Within the first decades of the 21st century, millions of women, men and children have migrated from their homes in countries of the Middle East, Africa and Asia to locations in Europe, Scandinavia, Australia and the Americas. News media often equate these movements with the concept of a diaspora, using the term to describe almost any human group moving from their homeland to new geographic locations.
Yet, social scientists have long identified distinguishing characteristics of a diaspora, and human movement or migration is but one requirement. Misuse of such a universal term risks diminishing a collective understanding of our world. Having multiple or individualized definitions for major human universal phenomena hinders our ability to produce policies that address social problems.
So, which of our contemporary large-scale movements of humans is actually a diaspora?
While human migration is always part of a diaspora, not all migrations equal a diaspora.
In the US, our thinking about diaspora is tied to globalization because transportation and communication technologies have made human movement much easier. Economic and political factors, not to mention local, regional and national wars, have caused much of contemporary migration from countries of the Middle East. These and other causes of geographic movement are also applicable to hundreds of thousands of Africans migrating from countries of their continent.
Even international government officials speak of a Cuban diaspora, a Syrian diaspora, Tibetan diaspora, Canadian diaspora and others. In the context of human mobility, the United Nations estimated that in 2015, as many as 244 million persons lived away from their lands of origin.
Historical realities in other parts of the globe may have a different experience with the diaspora concept. In the Western world, the idea comes from Christian biblical references to Jewish forced migration. The biblical text also references an African diaspora.
In 1962, United Nation’s agency UNESCO convened a First Congress of African Historians. Participating scholars provocatively reminded the agency that our modern world could not be celebrated without first understanding contributions of the African diaspora. The gathering introduced serious perspective to the unexplored reality of the global disbursement of Africans and their descendants and brought the African diaspora term into the academic vocabulary.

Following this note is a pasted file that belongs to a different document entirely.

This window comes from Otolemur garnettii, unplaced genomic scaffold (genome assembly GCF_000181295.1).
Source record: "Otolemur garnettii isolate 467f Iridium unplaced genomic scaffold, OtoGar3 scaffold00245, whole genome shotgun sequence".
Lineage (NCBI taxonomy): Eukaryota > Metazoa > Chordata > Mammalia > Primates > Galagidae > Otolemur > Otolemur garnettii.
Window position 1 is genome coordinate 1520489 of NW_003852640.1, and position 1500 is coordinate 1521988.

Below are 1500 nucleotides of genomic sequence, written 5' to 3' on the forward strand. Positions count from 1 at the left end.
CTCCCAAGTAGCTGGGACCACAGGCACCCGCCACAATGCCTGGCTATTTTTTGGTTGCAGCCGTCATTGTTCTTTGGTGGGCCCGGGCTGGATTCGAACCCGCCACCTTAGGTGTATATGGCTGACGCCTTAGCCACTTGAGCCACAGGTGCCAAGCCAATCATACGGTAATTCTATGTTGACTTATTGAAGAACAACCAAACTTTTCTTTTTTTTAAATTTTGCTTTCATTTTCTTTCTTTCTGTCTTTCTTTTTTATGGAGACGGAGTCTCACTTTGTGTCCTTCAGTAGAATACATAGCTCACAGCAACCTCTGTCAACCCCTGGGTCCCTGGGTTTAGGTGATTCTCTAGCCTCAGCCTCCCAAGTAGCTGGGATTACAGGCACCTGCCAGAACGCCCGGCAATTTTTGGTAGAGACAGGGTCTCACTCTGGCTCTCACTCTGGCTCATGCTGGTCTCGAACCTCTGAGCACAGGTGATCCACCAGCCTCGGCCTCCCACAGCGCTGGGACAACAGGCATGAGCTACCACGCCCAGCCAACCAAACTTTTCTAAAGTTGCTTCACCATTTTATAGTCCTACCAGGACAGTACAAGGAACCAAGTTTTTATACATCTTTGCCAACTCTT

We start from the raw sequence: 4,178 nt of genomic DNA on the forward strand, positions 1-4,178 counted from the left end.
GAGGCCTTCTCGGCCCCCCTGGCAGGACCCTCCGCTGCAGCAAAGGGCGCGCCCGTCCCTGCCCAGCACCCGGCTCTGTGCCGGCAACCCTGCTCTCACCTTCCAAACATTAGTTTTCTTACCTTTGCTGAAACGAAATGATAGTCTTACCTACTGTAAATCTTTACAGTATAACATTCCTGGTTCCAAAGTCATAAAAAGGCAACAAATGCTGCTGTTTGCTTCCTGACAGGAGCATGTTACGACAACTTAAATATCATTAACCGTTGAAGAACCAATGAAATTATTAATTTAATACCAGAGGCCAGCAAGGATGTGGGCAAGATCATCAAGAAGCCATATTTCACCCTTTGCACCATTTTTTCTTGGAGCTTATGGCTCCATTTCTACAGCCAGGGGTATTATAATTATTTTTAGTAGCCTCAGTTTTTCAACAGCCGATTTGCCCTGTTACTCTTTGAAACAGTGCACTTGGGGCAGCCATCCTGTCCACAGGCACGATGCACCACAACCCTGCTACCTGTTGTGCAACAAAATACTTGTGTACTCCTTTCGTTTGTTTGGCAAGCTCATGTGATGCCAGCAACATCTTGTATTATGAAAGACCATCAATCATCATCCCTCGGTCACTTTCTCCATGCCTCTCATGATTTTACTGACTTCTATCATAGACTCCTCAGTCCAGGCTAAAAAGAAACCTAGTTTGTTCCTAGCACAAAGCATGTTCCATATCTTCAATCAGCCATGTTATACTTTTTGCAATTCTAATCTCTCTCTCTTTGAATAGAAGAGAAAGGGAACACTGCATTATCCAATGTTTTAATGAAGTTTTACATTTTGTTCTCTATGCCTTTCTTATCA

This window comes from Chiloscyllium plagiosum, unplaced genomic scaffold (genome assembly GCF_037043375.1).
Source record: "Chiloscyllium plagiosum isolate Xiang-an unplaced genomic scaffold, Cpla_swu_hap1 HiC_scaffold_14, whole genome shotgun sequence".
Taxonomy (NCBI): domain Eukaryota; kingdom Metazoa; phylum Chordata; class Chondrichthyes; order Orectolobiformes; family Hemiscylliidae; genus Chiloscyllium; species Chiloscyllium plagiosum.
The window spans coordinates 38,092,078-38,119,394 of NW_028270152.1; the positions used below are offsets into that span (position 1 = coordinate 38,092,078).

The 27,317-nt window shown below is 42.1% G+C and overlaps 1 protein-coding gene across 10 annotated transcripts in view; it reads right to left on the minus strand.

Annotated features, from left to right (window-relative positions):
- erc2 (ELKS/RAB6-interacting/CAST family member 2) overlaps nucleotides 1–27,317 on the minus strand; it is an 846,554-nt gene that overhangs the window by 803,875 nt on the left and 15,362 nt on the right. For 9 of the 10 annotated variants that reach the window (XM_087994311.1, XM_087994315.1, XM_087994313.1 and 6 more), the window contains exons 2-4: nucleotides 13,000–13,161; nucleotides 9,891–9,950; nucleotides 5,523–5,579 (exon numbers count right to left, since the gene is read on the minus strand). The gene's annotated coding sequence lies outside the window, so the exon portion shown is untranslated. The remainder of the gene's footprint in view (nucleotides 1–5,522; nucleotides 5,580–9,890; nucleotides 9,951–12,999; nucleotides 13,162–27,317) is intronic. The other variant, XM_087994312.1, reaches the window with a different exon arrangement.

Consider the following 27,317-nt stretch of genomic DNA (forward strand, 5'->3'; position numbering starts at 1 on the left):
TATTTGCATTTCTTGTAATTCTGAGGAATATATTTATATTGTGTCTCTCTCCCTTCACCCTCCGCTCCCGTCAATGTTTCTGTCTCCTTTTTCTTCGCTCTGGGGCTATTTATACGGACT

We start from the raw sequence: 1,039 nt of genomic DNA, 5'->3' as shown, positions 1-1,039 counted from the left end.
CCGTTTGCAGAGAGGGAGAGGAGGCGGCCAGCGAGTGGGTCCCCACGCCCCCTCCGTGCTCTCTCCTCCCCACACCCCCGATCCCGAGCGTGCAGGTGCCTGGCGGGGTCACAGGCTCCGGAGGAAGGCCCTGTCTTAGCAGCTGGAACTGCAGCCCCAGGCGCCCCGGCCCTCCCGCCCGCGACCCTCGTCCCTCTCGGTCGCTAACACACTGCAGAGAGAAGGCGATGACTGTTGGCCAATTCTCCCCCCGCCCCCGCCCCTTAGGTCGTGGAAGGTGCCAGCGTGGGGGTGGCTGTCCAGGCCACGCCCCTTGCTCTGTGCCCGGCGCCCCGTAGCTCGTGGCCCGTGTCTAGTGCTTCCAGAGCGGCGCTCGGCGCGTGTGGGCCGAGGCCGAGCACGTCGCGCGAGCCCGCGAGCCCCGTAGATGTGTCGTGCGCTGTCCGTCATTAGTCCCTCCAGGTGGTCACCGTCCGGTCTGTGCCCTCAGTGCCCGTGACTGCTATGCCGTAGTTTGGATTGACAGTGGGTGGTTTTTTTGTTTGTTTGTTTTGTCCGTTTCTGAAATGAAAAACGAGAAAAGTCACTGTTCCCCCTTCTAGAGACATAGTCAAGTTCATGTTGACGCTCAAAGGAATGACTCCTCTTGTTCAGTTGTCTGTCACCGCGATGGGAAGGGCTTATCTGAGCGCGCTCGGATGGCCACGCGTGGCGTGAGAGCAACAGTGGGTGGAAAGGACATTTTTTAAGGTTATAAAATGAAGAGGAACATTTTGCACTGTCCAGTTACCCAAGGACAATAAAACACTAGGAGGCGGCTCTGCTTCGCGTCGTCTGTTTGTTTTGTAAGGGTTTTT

As a global phenomenon, the African diaspora began in the 1300s as Arabs captured and sold enslaved sub-Saharan humans from a variety of kingdoms to locations east of the African continent. Based on labor needs in the newly contacted Americas, Europeans entered this global trade of human beings. From the 1400s through the 1900s, massive numbers of African descendant men, women and children were forced and semiforced into migration patterns away from their homelands. They were forcibly taken and sent to places west and east of Africa.
A primary characteristic of a diaspora is massive numbers — multiple millions — of group members being forced to leave homelands for new geographic locations. For the African diaspora, this massive forced migration was sustained for more than 500 years. Some authors have even projected the African diaspora to include 50 to 100 million Africans and their descendants. Significant to the world’s history, the multiple millions of humans in the African diaspora was a bedrock foundation of Western Europeans’ construction of social and physical infrastructures that produced the modernity of the 21st century.
An additional characteristic of a diaspora is its members’ continuing myths and realities of homeland relations. This includes the ongoing creation of a group identity and communities of consciousness. Each of these two characteristics — massive forced migration and mythology — is applicable to the African diaspora. We must wait to see if contemporary Syrian migrations, and others will possess these characteristics.
A diaspora is thirdly distinguished by host societies erecting structural, long-term barriers to the group and its descendants’ social integration and upward mobility.
The more than 500-year exclusion of members of the African diaspora from social assimilation has been caused by structural barriers that joined racial discrimination with discrimination of the poor, overly represented among African descendants. This is particularly true in the Americas, where societal statistics have included African-Americans as part of most nations, but the lives of these citizens of African descendant continue to reflect structural dispossession unlike most other migrating populations.
Perhaps contemporary Western societies’ misuse of the term “diaspora” to describe any national groups’ geographic migration is changing the meaning of the word. Or, maybe we haven’t done a good job of educating our citizens about distinctions of important universal concepts. Or, maybe we need a new term for many of today’s populations forced to migrate from their homelands. This will be exceptionally true if, unlike groups in the African diaspora, new groups of migrants are socially included in their new locations.